Yes, and it’s already on the cards. The fourth generation of mobile tech is expected to be based on IP, the same standard powering the Internet, with integrated facilities such as voice, data and streaming multimedia—and much faster speeds, exceeding 100 Mbps.
4G will make way for the next generation of services, such as high-quality video (including HDTV). And it won’t distinguish between voice and data. Everything will run on IP, using a new address system called IPv6.
Just as 3G isn’t one standard, 4G too is a family of standards. The difference is that they are intended to be interoperable, with “smooth handoff across networks”. Which means that if you’re travelling down the highway watching a movie online on a particular service provider, and you move into an area where the signal’s weak, your video viewer will look for another, different service and smoothly hand over to that service without interrupting your video, while you move at 60 miles an hour.
1. iPhone: The 3GS hit US shelves last Friday. The older 8MB iPhone 3G is down to $99.
2. Nokia has dozens of 3G handsets, from the low-end 2730 classic (Rs7,000) and the mid-range E52 (Rs14,000) to the top-end N97 (Rs35,000). Their predecessors (E50 and E51, between Rs8,000 and Rs11,000) too are 3G phones.
3. Vodafone 3G cards: 3G cards and high-speed USB modems such as this and Tata Indicom’s Photon+ promise 3 Mbps or more download speeds. While real-life speeds will scrape 1 Mbps, that’s over 10 times what you can get today.
4. Google Android: Powers the HTC Dream handset (aka the T-Mobile G1) and depends heavily on 3G.
5. Qualcomm: Plans to power smartbooks and next-gen smartphones with its Snapdragon 3G chipsets.
6. MTNL 3G: You can use MTNL’s 3G service in New Delhi and Mumbai with phone handsets or USB modems. The price for the service ranges from Rs250 a month to an unlimited data plan for Rs2,500.
7. Samsung S8300: Samsung’s 8MP, autofocus S8300 (Rs27,000) phone lets you take high-quality images and have them appear on the Web in minutes.
8. Smartbooks: These next-gen devices will fill the gap between smartphones and netbooks, as in this prototype from Freescale. They can be switched on instantly, are always connected “to the cloud”, and run all day on a single charge.
Prasanto K. Roy is chief editor at CyberMedia.
Draw your Google route
Don’t have a pedometer but still want to measure distance or count the calories burned on your walks or jogs around town? The Gmaps Pedometer (www.gmap-pedometer. com), created by a marathon runner, lets you draw your route on a Google map. The pedometer then shows you the total mileage between the starting and ending points—and the calories used to cover the distance.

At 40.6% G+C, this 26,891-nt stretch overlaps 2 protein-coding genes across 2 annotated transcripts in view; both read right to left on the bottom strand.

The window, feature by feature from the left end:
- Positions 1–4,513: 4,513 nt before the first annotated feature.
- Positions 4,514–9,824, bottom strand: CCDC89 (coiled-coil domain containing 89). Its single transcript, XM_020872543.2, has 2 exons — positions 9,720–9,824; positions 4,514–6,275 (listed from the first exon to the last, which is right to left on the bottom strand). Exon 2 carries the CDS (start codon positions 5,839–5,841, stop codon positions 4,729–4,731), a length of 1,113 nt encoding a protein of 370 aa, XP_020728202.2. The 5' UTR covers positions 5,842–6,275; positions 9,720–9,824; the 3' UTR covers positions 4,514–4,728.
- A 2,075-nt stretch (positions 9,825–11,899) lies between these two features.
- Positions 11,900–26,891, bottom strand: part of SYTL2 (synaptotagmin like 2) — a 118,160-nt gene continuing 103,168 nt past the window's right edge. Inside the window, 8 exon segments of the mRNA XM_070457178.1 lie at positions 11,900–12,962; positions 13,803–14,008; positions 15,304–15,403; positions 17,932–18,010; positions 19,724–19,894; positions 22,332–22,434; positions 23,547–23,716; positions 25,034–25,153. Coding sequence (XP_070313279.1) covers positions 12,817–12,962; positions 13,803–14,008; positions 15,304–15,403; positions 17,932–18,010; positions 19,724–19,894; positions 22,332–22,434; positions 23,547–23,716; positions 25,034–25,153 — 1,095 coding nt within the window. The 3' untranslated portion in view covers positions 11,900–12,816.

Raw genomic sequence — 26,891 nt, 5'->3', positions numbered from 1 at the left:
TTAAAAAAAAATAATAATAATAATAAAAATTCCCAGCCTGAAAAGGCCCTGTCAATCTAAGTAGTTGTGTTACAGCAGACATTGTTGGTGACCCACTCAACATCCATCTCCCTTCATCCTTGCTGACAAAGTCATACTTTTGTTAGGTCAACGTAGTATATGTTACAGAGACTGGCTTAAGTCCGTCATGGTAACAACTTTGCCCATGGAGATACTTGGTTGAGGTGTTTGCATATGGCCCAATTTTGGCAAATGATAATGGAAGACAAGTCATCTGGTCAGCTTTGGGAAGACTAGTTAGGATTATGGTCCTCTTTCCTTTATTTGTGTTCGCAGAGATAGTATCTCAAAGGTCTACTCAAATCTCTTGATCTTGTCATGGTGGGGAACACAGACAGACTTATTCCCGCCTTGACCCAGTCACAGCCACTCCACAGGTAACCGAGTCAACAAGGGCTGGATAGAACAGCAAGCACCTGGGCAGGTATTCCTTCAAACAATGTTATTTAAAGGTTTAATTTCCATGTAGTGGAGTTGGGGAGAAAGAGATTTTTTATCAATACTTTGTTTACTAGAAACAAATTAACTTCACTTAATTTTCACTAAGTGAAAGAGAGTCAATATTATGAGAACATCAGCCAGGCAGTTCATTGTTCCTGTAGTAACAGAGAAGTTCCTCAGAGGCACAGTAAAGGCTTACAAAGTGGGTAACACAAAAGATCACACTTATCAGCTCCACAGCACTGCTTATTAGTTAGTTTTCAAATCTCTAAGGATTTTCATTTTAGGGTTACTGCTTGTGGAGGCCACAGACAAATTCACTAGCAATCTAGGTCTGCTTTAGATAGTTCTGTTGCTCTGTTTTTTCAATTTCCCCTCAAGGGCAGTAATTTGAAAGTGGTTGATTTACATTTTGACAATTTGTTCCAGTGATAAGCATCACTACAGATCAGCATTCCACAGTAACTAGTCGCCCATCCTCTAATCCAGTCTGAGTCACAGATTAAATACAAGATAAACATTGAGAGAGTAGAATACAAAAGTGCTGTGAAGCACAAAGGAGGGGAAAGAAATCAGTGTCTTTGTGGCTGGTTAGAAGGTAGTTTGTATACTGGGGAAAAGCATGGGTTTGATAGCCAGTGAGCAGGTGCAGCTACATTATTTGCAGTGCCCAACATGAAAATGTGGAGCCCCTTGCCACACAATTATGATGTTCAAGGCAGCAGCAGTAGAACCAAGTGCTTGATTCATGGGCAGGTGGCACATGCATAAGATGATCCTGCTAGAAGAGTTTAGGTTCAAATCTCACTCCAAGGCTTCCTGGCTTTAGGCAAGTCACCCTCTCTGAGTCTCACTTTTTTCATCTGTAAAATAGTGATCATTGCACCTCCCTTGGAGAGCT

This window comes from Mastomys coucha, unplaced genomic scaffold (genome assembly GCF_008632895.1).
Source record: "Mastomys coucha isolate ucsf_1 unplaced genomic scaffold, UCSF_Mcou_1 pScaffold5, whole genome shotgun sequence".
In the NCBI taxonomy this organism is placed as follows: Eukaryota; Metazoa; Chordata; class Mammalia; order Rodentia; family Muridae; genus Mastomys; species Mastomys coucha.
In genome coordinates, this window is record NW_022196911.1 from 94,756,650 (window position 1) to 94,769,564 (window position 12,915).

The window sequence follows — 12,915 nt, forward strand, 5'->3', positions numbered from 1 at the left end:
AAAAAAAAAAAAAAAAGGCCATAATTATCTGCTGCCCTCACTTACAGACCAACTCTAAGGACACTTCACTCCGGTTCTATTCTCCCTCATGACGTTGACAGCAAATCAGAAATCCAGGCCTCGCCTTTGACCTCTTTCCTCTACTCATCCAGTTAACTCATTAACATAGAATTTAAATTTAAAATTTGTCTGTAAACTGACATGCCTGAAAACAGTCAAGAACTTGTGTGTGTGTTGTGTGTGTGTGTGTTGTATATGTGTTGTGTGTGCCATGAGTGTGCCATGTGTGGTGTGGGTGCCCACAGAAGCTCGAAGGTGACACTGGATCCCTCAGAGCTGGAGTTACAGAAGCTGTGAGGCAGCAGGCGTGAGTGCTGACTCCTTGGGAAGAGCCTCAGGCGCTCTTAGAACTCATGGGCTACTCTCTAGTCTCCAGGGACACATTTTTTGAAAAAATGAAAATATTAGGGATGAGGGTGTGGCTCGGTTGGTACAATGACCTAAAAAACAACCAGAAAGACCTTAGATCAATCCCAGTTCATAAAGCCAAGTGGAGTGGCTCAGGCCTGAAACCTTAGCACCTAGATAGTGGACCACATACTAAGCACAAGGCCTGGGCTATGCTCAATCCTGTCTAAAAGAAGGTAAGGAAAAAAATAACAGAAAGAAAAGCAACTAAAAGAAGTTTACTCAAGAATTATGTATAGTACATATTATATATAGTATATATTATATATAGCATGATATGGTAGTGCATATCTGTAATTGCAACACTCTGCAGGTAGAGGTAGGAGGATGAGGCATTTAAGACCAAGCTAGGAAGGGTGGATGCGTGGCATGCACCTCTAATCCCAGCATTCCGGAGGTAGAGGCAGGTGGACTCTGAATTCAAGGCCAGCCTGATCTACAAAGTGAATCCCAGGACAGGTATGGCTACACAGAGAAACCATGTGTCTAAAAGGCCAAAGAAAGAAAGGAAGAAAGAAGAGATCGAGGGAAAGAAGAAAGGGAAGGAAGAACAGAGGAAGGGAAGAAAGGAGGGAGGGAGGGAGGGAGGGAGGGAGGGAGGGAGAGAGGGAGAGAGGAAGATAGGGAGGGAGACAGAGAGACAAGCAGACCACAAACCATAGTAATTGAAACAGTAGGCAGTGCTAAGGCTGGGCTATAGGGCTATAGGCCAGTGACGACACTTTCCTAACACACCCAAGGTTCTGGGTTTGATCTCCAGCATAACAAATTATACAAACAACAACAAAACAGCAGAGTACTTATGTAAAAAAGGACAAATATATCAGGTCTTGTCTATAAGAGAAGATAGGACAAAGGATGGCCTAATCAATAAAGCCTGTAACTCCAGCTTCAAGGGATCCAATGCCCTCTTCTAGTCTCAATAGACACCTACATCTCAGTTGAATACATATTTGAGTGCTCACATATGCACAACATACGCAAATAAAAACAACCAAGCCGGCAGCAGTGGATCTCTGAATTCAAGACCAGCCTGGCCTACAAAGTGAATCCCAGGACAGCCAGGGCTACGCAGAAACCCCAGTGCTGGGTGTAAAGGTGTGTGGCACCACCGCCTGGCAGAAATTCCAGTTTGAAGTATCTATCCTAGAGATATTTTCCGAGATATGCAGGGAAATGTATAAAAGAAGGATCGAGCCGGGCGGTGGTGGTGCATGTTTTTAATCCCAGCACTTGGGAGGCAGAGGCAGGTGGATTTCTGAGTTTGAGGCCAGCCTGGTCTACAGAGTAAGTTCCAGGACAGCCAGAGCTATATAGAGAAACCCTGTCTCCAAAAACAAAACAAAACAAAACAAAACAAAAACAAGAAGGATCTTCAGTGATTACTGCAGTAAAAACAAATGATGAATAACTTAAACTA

©2009/ THE NEW YORK TIMES
Bobby, $10, is an app that turns the iPhone into a virtual remote. It sets up a series of on-screen remotes, one for each item in your home theatre, with all the expected commands of your physical remotes in roughly the same place as you’d expect them. To operate it, you need to purchase an additional piece of equipment, a Global Caché Network Adapter ($136, from ASIHome). Because the iPhone cannot send out IR signals, the type used to remotely control video components, the network adapter acts as an intermediary.
©2009/ THE NEW YORK TIMES
BlackArmor for your chunky server storage
Do you have a huge collection of music, movies or photos? Looking for chunky server storage? Wondering what robust external drive to plonk it all on securely and then rest in peace? Check out Seagate’s BlackArmor hard disks and network storage range. With full-system automated backup and restore software pre-loaded, the drives strive to protect you against PC failures, data crashes and virus attacks. And for data security there’s AES 256-bit government-grade encryption. The range includes a portable 500GB, a 1GB eSATA and USB 2.0 external, as well as 2TB/4TB NAS (network attached storage) servers at the top end.
— Ashish Bhatia
Loop (ing) with a mouse
Hillcrest Labs has introduced a production version of its radically rethought PC mouse. It is pushing its Loop mouse (which it prefers to call a pointer), $99, as the perfect device to use when you’re watching video websites to which you’ve gained access. Instead of pushing your finger around a track pad, you simply wave the Loop pointer to move the cursor on screen (movements are picked up by a USB device connected to the PC). And because the pointer uses radio, you don’t need to aim it at the PC; in fact, the computer can even be put inside a cabinet.
©2009/ THE NEW YORK TIMES